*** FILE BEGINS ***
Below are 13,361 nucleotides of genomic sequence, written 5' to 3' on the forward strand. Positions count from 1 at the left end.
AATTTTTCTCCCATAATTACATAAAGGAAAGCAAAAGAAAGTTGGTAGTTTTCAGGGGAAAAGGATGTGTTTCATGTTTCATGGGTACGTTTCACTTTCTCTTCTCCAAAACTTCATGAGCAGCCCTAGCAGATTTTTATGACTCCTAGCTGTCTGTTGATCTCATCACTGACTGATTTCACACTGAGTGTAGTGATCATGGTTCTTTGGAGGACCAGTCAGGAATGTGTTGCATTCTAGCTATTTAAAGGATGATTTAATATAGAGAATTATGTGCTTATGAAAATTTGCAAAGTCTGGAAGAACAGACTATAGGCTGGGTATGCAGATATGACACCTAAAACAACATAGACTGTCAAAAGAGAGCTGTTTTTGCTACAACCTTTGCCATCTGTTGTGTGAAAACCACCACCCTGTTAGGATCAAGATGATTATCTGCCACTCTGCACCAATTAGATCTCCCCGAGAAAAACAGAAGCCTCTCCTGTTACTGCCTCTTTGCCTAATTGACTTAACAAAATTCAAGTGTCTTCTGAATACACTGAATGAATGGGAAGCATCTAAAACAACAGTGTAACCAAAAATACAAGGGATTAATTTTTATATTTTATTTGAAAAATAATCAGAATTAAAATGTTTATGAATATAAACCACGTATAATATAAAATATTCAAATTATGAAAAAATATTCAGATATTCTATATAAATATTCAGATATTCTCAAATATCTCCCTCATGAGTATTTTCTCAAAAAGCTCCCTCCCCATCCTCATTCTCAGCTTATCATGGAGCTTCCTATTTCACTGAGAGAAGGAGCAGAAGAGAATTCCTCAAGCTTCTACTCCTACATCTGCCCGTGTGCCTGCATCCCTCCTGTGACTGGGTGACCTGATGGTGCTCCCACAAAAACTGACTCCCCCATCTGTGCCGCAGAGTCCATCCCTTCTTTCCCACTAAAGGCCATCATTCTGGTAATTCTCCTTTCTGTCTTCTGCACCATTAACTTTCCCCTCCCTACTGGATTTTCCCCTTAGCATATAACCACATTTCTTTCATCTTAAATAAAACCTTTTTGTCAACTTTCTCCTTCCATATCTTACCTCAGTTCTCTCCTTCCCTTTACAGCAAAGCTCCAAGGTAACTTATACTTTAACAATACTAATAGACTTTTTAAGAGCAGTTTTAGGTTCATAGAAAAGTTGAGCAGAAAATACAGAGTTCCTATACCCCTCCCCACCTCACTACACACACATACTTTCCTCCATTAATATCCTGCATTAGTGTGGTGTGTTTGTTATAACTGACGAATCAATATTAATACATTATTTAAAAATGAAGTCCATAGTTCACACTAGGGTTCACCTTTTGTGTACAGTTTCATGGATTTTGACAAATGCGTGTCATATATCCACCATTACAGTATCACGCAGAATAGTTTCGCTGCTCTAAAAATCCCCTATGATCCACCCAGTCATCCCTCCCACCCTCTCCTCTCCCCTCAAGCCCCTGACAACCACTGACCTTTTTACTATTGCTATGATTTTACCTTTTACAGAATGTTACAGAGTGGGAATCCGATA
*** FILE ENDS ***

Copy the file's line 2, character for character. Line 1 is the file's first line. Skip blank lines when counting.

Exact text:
AATTTTTCTCCCATAATTACATAAAGGAAAGCAAAAGAAAGTTGGTAGTTTTCAGGGGAAAAGGATGTGTTTCATGTTTCATGGGTACGTTTCACTTTCTCTTCTCCAAAACTTCATGAGCAGCCCTAGCAGATTTTTATGACTCCTAGCTGTCTGTTGATCTCATCACTGACTGATTTCACACTGAGTGTAGTGATCATGGTTCTTTGGAGGACCAGTCAGGAATGTGTTGCATTCTAGCTATTTAAAGGATGATTTAATATAGAGAATTATGTGCTTATGAAAATTTGCAAAGTCTGGAAGAACAGACTATAGGCTGGGTATGCAGATATGACACCTAAAACAACATAGACTGTCAAAAGAGAGCTGTTTTTGCTACAACCTTTGCCATCTGTTGTGTGAAAACCACCACCCTGTTAGGATCAAGATGATTATCTGCCACTCTGCACCAATTAGATCTCCCCGAGAAAAACAGAAGCCTCTCCTGTTACTGCCTCTTTGCCTAATTGACTTAACAAAATTCAAGTGTCTTCTGAATACACTGAATGAATGGGAAGCATCTAAAACAACAGTGTAACCAAAAATACAAGGGATTAATTTTTATATTTTATTTGAAAAATAATCAGAATTAAAATGTTTATGAATATAAACCACGTATAATATAAAATATTCAAATTATGAAAAAATATTCAGATATTCTATATAAATATTCAGATATTCTCAAATATCTCCCTCATGAGTATTTTCTCAAAAAGCTCCCTCCCCATCCTCATTCTCAGCTTATCATGGAGCTTCCTATTTCACTGAGAGAAGGAGCAGAAGAGAATTCCTCAAGCTTCTACTCCTACATCTGCCCGTGTGCCTGCATCCCTCCTGTGACTGGGTGACCTGATGGTGCTCCCACAAAAACTGACTCCCCCATCTGTGCCGCAGAGTCCATCCCTTCTTTCCCACTAAAGGCCATCATTCTGGTAATTCTCCTTTCTGTCTTCTGCACCATTAACTTTCCCCTCCCTACTGGATTTTCCCCTTAGCATATAACCACATTTCTTTCATCTTAAATAAAACCTTTTTGTCAACTTTCTCCTTCCATATCTTACCTCAGTTCTCTCCTTCCCTTTACAGCAAAGCTCCAAGGTAACTTATACTTTAACAATACTAATAGACTTTTTAAGAGCAGTTTTAGGTTCATAGAAAAGTTGAGCAGAAAATACAGAGTTCCTATACCCCTCCCCACCTCACTACACACACATACTTTCCTCCATTAATATCCTGCATTAGTGTGGTGTGTTTGTTATAACTGACGAATCAATATTAATACATTATTTAAAAATGAAGTCCATAGTTCACACTAGGGTTCACCTTTTGTGTACAGTTTCATGGATTTTGACAAATGCGTGTCATATATCCACCATTACAGTATCACGCAGAATAGTTTCGCTGCTCTAAAAATCCCCTATGATCCACCCAGTCATCCCTCCCACCCTCTCCTCTCCCCTCAAGCCCCTGACAACCACTGACCTTTTTACTATTGCTATGATTTTACCTTTTACAGAATGTTACAGAGTGGGAATCCGATA